- Accelerate Healthcare Reform with Information Technology
- New World Order: Effectively Securing Healthcare Data Through Secure Information Exchanges
- 5 Tips for Successful Patient Identity Management in Government Agencies
- Your Cloud in Healthcare - How to Use the Cloud to Achieve Greater Business Agility
- Big Data for Healthcare Application Management
WASHINGTON – The worlds of healthcare and audiovisual technologies are beginning to intersect around patient engagement, encouraging communications between patients and their providers and patient involvement with their health through easy-to-use tools.
Audiovisual products and services in healthcare settings include telemedicine and telehealth, surgical video, mobile and personal connected health tools, remote patient monitoring, medical instruction and network security.
While video conferencing between providers or between providers and patients are increasingly used where the cost of transport is high, such as to connect patients in rural areas or on an oil rig in the Gulf of Mexico, more tools are becoming available for improved access and follow-on care for better outcomes and to enhance the relationship and patient’s confidence in his or her provider.
One of the drivers is to reduce readmissions and their subsequent payment penalties, according to Joseph Kvedar, MD, director for the Center for Connected Health at Partners HealthCare.
“We have an aging population, lower budgets, pressures from taxpayers and other payers to contain costs, legal mandates for care, and enabling technologies that enable quality improvements. And we have everything from the speed of transmission, enterprise and home networks, and image quality that we’re able to deliver at bandwidths much lower than thought possible 10 years ago,” he said at the Nov. 27 Technology Crossroads conference sponsored by the National eHealth Collaborative.
Among the tools described at the gathering was the use of video to explain instructions for medication and care at home when a patient leaves the doctor’s office or hospital to share with family or other providers. Oftentimes, patients do not understand or remember what the doctor said, even with a written sheet of instructions. These videos can be short and used with smart phone apps. Some provider systems are developing the capability to embed a physician’s video in the member’s electronic health record (EHR).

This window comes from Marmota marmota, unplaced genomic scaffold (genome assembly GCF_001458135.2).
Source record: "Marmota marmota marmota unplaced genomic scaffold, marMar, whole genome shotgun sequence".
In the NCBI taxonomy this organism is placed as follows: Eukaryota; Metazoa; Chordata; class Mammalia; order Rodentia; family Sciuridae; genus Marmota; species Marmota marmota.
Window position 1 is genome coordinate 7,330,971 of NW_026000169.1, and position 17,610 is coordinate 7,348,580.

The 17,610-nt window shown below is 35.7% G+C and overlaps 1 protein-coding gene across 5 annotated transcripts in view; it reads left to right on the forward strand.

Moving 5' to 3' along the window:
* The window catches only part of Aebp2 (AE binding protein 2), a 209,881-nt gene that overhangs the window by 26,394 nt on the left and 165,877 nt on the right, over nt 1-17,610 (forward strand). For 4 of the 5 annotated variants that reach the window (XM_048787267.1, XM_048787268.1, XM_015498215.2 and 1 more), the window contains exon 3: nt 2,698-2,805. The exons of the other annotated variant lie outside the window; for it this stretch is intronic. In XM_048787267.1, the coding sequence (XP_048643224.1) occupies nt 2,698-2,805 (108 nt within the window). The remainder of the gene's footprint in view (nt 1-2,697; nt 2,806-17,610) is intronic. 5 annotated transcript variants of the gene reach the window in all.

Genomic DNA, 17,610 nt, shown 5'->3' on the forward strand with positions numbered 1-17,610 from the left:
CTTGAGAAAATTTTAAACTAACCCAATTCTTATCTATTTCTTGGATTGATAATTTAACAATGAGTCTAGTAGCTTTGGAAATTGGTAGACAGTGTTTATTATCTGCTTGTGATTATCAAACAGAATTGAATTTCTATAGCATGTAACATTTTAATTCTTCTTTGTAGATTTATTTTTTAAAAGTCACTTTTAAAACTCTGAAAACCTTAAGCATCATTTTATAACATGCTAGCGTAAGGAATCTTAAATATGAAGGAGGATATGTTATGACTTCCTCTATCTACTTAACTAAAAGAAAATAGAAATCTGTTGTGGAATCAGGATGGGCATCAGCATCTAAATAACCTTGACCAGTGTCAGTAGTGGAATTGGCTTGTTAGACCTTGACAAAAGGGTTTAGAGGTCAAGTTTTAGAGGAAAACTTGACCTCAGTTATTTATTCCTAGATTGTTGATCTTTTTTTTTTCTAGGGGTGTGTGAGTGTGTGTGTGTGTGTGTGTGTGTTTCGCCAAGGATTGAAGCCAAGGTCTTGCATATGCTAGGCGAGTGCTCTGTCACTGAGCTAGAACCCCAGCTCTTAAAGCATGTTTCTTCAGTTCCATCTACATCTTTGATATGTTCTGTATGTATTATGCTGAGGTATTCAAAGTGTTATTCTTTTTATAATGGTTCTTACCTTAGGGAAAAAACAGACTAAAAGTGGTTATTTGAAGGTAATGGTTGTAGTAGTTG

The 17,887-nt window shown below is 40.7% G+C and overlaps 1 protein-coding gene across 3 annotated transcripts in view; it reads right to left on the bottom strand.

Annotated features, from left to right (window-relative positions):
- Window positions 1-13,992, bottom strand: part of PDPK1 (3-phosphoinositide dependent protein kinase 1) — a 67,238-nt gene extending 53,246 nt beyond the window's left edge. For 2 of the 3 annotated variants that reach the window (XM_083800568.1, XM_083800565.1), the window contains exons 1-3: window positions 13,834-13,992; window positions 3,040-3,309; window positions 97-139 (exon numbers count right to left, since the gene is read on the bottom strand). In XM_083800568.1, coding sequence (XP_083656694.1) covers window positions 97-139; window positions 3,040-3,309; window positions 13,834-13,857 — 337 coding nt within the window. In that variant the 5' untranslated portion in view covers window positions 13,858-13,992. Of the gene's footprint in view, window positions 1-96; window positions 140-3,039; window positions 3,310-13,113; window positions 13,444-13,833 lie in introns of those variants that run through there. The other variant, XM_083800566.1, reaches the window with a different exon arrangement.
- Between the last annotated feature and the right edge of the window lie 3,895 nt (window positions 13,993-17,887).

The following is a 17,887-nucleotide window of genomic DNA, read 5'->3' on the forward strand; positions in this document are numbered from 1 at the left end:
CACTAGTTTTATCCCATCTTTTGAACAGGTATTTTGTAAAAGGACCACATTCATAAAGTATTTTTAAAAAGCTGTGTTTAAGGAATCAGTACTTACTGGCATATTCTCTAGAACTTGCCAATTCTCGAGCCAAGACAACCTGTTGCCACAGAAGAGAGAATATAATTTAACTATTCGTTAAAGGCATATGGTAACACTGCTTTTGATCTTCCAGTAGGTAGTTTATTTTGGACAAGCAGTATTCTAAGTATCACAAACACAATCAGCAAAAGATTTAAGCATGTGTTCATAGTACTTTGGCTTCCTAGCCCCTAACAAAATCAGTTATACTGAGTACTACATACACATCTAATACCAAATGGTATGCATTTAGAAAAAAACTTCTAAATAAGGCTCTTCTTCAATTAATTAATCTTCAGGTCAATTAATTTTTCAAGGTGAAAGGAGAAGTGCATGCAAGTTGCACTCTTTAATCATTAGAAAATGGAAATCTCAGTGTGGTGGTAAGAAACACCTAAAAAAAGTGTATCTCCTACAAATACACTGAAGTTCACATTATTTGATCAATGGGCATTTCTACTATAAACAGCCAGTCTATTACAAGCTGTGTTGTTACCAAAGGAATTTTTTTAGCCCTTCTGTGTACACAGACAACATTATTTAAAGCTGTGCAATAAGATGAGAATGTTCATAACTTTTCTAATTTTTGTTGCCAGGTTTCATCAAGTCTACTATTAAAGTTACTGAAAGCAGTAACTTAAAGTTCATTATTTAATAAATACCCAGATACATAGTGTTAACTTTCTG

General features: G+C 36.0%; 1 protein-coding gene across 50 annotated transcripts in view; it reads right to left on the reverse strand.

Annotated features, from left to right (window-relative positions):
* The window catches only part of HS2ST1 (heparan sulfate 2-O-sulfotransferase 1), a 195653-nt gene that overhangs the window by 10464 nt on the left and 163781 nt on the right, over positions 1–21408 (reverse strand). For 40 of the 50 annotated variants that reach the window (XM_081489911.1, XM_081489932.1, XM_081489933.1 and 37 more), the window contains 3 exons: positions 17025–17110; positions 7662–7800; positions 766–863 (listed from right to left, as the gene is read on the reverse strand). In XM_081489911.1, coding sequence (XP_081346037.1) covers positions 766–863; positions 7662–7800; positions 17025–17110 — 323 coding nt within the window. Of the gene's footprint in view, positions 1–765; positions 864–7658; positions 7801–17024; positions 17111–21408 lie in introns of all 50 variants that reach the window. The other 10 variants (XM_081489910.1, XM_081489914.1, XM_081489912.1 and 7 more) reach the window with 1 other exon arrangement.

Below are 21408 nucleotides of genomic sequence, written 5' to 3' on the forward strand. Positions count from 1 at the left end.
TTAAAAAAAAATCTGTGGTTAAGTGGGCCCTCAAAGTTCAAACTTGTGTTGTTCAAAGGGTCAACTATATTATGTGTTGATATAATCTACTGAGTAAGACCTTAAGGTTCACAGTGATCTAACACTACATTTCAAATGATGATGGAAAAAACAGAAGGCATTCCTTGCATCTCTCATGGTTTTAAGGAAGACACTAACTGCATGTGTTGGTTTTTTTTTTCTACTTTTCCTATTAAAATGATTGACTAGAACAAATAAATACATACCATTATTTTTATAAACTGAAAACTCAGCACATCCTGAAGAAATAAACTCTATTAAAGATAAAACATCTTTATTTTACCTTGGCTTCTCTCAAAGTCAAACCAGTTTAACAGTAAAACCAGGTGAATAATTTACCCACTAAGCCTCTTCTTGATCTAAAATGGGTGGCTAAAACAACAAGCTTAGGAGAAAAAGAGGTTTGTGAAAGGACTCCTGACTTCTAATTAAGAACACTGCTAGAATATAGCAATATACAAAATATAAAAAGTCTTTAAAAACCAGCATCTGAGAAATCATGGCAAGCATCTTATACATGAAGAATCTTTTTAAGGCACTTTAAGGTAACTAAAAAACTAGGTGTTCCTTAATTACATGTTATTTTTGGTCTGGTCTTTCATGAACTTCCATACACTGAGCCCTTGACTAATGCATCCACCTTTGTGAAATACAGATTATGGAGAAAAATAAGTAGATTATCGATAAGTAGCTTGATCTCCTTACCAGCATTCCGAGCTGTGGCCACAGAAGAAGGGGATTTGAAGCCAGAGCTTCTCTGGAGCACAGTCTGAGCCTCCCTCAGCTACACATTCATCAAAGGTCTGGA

To that end, “the audiovisual industry should consider getting involved in standards and interoperability work around standards for videos in EHRs,” said Leslie Kelly Hall, senior vice president for policy at Healthwise, referring to work spearheaded by the Office of the National Coordinator for Health IT to enable health information exchange.
Audiovisual technologies can demonstrate valuable uses for just-in-time care, being able to reach into a patient’s life when they need it and not just when they have an appointment and to foster patient self-care, with feedback loops and motivators, Kvedar said.
“We just achieved integrating into our electronic health record technologies, applications and sensors connected from the home, and a doctor or nurse looking at the electronic record that can include the patient’s access to see the home-monitoring data,” he said, adding that “we will get to the point where we can just call about abnormal readings.”
Kvedar described the example of connecting cardiac care at home. Patients upload their vital signs in the morning, and if they don’t, they get a reminder phone call. If the vitals are out of normal parameters, a nurse phones the patient to identify and discuss activities or diet at the point that they have an effect on the patient and not weeks later at an office appointment.
“All of a sudden, patients get it. This program has shown a 50 percent drop in readmissions. So, we’re trying it with other chronic conditions, like diabetes,” he said.A goal would be to be able to customize the motivational messages for the specific patient and layer that on the feedback loop. Also knowing that the physician or someone in the provider’s office is watching the patient’s data makes them behave differently. Next is trying to automate that. “I think we’re going to need that because there aren’t enough providers to go around,” Kvedar said.